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Thursday, 29 November 2012
Page: 13909

Mr PERRETT (Moreton) (11:20): On behalf of the Standing Committee on Social Policy and Legal Affairs, I present the report entitled FASD: The hidden harm—inquiry into the prevention, diagnosis and management of foetal alcohol spectrum disorders,together with the minutes of proceedings and evidence received by the committee.

In accordance with standing order 39(f) the report was made a parliamentary paper.

Mr PERRETT: by leave—I rise today to present the report of the Standing Committee on Social Policy and Legal Affairs into the incidence and prevention of foetal alcohol spectrum disorders, or FASD. I am honoured to do so so soon after the Prime Minister this morning introduced the National Disability Insurance Scheme legislation.

FASD is the umbrella term for the range of conditions that can occur in an individual who endured prenatal exposure to alcohol. These conditions may include physical, mental, behavioural, cognitive and learning disabilities.

The risk of FASD increases with the quantity of alcohol a pregnant woman may consume. I will repeat that: the risk of FASD increases with the quantity of alcohol a pregnant woman may consume. However, what is not widely understood is that even small amounts of alcohol at critical developmental times can result in irrevocable damage to the developing foetus. This damage may not be physically apparent but can manifest in cognitive and learning impairment.

In a poignant DVD about children affected by FASD, a young boy called Tristan says, 'I wish I can be a policeman just when I grow up.' Then he adds, 'Nah, I just want to be normal first. I just want to be normal.' This Australian movie, for me, was more tragic than Gallipoli and Breaker Morant combined. As a parliament, we owe it to Tristan and to every child, every woman and every family to bring to light the risk of FASD and the hidden harms of prenatal alcohol exposure. Prevention is the key—and FASD is entirely preventable with proper public awareness. For those impacted by FASD, we need appropriate diagnosis and support.

The series of recommendations in this report are a pathway for a national action plan for FASD. This national action plan can spearhead progress in all sectors—health, education, criminal justice, social support—towards understanding, treating and eliminating preventable but lifelong birth defects and brain damage caused by prenatal exposure to alcohol. A nationally consistent approach is the most effective, and the committee has recommended that a specialised FASD reference group be established to provide guidance and advice to the Commonwealth government on the most effective policies and strategies. The FASD reference group will oversee the national action plan for FASD, which will address three critical issues: (1) prevention, (2) identification and (3) management.

The prevention of FASD is unequivocally the most cost-effective strategy. The advice must always be that the safest option for a pregnant woman is not to drink alcohol. The cost of a comprehensive and effective public awareness campaign that educates people about the risk of FASD is a fraction of the cost of supporting individuals with FASD. There needs to be a concerted campaign by health professionals to screen and identify women at risk of alcohol consumption in pregnancy. It is unacceptable for our health professionals to be unfamiliar with this preventable condition and to not be giving women and their partners all the information they need to have the healthiest possible pregnancy.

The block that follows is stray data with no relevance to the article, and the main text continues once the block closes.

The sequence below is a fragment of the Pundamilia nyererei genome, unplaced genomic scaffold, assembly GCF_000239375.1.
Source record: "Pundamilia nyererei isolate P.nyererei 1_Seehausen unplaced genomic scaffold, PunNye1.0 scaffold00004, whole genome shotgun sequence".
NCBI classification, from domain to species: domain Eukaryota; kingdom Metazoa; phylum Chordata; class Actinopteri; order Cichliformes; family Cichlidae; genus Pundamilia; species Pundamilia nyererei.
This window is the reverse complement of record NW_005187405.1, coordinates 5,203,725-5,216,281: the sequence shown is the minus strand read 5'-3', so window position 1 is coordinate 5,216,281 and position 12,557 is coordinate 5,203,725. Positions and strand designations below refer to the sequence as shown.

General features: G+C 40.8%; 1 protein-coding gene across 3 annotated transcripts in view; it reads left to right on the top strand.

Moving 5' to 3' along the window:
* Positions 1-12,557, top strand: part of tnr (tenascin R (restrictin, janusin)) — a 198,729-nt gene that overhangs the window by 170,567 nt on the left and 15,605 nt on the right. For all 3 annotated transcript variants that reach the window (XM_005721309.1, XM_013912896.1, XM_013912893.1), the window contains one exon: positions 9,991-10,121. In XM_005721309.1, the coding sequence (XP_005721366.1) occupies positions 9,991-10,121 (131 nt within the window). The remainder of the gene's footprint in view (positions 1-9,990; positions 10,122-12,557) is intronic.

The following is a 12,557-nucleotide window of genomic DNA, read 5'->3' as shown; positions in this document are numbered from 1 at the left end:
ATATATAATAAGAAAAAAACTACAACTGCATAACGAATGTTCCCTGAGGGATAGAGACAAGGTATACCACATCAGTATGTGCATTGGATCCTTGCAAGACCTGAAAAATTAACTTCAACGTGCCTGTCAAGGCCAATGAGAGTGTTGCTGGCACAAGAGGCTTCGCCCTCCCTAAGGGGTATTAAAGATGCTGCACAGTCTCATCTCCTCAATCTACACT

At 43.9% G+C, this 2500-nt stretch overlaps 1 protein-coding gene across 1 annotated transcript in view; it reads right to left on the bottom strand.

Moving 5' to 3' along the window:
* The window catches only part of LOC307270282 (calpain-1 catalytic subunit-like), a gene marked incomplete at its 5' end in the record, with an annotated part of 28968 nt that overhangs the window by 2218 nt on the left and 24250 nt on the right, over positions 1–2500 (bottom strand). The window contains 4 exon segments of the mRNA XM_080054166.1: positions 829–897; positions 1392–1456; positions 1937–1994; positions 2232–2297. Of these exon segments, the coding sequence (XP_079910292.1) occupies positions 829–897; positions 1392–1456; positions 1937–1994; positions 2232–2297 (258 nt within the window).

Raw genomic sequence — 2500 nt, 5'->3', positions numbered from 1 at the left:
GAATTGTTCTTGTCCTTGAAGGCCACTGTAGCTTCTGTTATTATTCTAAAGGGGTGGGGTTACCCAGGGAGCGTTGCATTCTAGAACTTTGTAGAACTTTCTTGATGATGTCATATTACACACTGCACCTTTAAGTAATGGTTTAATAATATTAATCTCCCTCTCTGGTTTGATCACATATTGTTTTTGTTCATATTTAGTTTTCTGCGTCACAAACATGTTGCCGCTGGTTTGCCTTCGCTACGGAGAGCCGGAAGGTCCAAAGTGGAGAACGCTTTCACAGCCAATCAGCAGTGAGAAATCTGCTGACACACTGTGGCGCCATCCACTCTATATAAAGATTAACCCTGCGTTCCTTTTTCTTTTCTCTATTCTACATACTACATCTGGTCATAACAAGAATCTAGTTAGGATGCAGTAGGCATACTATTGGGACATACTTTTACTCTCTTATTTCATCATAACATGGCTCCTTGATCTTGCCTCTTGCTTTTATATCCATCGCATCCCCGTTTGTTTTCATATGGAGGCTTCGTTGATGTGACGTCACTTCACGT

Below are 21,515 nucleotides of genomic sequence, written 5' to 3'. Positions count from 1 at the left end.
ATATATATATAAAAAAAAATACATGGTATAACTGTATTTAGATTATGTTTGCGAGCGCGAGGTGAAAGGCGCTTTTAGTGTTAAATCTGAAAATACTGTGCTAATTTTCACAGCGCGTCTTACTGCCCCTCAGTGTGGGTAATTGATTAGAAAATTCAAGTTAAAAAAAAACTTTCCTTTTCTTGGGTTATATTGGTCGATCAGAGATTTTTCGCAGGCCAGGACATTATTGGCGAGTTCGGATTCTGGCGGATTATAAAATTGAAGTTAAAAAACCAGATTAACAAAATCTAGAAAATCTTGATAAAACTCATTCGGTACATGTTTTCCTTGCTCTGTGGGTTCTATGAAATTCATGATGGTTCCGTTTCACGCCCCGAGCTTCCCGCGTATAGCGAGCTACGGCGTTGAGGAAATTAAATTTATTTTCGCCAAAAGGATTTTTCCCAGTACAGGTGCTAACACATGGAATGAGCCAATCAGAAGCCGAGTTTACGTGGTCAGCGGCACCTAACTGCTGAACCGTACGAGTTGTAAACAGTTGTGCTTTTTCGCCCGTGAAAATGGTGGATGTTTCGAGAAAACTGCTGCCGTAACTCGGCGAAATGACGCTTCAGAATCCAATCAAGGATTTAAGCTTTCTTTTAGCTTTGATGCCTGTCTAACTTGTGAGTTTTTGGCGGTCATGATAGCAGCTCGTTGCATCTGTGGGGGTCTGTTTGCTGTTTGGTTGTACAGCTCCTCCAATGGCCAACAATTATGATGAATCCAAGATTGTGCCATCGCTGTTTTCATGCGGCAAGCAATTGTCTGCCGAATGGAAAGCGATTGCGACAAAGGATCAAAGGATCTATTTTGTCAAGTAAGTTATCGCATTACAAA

Addressing the culture and easy accessibility of alcohol is a key strategy in preventing FASD—particularly in the context that we are leading up to Christmas—as well as minimising the many other serious social and economic harms. To this end, the committee recommends mandatory health warning labels on all alcoholic beverages and further investigation into the control around sales and promotion of alcohol.

While recognising that FASD can be completely eliminated in theory, the committee accepts that it may not be prevented in 100 per cent of pregnancies. In such cases, it is essential that the potential for FASD is identified and diagnosed in a timely manner. A nationally consistent definition of FASD, greater awareness amongst health professionals and a national screening and diagnostic tool are all urgently required. Support and education must be available to carers and educators so that the best management strategies can be put in place at home and at school. Effective intervention in childhood will improve considerably the life trajectory of a person with FASD.

I thank the secretariat, especially Dr Anna Dacre, Pauline Cullen and Natalya Wells, and the rest of their team. I particularly thank them for the great brochure that they have put together. I know not everyone will necessarily read the report, but the brochure is a great summary. We cannot keep hidden the harms being caused by alcohol in our society and, in particular, the devastating harms of prenatal alcohol exposure. As other speakers have said, season's greetings to all. I hope everyone has a great Christmas but that they also drink responsibly. I commend this report to the House and thank the member for Murray. Whilst she is not the deputy chair, she was the driver behind the social policy and legal affairs committee undertaking this inquiry.